Colombia says FARC rebels executed hostages
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Colombia’s FARC rebels have killed at least four military hostages, the country’s defense minister said on Saturday, in the guerrilla group’s most violent act since the armed forces killed its leader, Alfonso Cano, in a raid earlier this month.
AP - Colombia’s defense minister says four security force members held by the country’s main rebel group have been found slain.
Minister Juan Carlos Pinzon says all four were killed execution-style, three with shots to the head and one with a shot to the back.
He told reporters in a brief appearance that their bodies were found Saturday morning during a military operation in the country’s south.
He did not name the four but blamed the leftist Revolutionary Armed Forces of Colombia, or FARC.
The FARC is known to hold about 20 security force members, some for more than 13 years.
Four security force members held by Colombia’s main rebel group were found slain Saturday, the defense minister said.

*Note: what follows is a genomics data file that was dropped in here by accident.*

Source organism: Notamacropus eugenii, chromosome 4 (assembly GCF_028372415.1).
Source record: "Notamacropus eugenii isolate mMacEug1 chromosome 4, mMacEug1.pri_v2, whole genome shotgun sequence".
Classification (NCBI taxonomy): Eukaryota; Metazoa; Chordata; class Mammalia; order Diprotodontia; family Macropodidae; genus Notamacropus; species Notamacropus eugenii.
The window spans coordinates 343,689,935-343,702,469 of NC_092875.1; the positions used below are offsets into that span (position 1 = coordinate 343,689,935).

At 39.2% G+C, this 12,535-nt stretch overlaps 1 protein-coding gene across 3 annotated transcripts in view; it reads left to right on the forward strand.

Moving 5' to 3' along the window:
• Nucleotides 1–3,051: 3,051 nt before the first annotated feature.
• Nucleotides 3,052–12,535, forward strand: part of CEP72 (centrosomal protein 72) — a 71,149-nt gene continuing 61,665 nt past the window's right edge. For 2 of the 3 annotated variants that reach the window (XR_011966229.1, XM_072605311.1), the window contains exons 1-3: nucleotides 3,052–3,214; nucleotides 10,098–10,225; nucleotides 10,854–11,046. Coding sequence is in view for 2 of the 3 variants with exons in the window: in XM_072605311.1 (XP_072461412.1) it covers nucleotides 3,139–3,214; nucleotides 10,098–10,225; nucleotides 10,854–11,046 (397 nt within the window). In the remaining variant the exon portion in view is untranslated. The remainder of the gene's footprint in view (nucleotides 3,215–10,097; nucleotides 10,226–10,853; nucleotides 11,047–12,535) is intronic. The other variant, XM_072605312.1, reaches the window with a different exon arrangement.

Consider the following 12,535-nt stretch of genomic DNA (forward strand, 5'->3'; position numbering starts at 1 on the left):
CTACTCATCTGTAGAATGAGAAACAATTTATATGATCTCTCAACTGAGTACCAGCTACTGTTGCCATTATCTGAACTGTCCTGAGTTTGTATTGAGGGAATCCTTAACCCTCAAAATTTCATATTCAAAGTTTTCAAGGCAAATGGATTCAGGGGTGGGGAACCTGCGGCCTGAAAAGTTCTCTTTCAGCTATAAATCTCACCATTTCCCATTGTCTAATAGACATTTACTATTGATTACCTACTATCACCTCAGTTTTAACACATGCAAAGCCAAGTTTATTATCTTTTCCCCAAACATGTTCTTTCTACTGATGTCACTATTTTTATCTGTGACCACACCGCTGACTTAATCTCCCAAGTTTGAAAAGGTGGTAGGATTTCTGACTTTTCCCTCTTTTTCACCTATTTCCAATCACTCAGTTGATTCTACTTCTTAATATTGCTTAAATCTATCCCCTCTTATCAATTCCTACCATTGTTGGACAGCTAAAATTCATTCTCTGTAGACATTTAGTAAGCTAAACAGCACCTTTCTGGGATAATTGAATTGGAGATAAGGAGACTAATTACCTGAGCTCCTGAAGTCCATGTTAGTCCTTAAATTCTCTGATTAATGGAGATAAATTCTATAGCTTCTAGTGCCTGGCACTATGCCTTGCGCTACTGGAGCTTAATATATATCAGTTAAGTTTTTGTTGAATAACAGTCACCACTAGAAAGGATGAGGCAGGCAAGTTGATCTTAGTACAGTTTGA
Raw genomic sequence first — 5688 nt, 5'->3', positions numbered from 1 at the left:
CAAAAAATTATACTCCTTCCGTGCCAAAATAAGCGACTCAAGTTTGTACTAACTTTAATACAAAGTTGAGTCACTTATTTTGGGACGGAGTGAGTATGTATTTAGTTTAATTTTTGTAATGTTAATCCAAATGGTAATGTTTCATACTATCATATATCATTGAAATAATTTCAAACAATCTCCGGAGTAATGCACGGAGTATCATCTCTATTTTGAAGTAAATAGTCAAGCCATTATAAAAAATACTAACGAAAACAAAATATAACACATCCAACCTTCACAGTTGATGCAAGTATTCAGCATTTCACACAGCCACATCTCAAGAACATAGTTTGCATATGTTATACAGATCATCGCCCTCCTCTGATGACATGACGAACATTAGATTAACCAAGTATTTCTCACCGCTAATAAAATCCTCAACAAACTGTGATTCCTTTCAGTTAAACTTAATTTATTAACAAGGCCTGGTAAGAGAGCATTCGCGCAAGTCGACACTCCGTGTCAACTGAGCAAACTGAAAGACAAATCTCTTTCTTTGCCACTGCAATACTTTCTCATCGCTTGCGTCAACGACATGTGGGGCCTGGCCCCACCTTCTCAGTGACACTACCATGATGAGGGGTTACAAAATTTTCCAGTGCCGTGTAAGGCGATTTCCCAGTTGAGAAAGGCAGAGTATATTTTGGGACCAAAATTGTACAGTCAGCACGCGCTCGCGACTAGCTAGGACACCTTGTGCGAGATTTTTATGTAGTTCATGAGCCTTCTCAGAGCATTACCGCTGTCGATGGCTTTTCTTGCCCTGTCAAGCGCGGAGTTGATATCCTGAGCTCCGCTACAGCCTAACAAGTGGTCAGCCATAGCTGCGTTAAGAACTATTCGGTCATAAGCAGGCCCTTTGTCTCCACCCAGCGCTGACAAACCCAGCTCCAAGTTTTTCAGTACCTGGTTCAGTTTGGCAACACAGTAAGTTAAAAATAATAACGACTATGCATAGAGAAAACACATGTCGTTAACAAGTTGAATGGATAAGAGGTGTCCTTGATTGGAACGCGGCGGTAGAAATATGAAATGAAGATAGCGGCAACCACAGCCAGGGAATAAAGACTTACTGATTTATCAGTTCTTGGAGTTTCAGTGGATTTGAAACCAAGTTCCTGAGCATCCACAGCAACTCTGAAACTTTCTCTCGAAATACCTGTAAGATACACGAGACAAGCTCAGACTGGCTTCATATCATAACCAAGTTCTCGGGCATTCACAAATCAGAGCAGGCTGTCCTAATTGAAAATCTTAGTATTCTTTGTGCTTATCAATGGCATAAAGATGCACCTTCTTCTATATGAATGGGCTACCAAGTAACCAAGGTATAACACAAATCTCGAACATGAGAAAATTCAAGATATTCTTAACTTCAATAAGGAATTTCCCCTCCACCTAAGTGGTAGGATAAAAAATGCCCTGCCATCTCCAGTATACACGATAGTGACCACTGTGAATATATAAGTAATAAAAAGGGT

All four were killed execution-style, three with shots to the head and one with a shot to the back, Juan Carlos Pinzon told reporters in a brief appearance.
He said the bodies were found following combat in the country’s south between troops and rebels.
He did not name the four or take questions, but blamed the leftist Revolutionary Armed Forces of Colombia, or FARC.
“They were cruelly murdered with coups de grace,” Pinzon said. He said that chains were found with the bodies.
The FARC is known to hold about 20 security force members, some for more than 13 years, and typically binds them with chains.
It would not be the first time the FARC has slain captives when under military pressure.
In June 2007, FARC fighters killed 11 regional lawmakers they had been holding for five years, apparently under the mistaken belief they were under attack by government forces.
In 2003, FARC fighters killed 10 captives, including a former defense minister and governor, during an attempted rescue when they heard approaching military helicopters.
Latin America’s last remaining rebel army, the FARC took up arms in 1964 and has suffered a series of recent setbacks including the combat death earlier this month of its leader, Alfonso Cano.
It is believed to comprise about 9,000 fighters.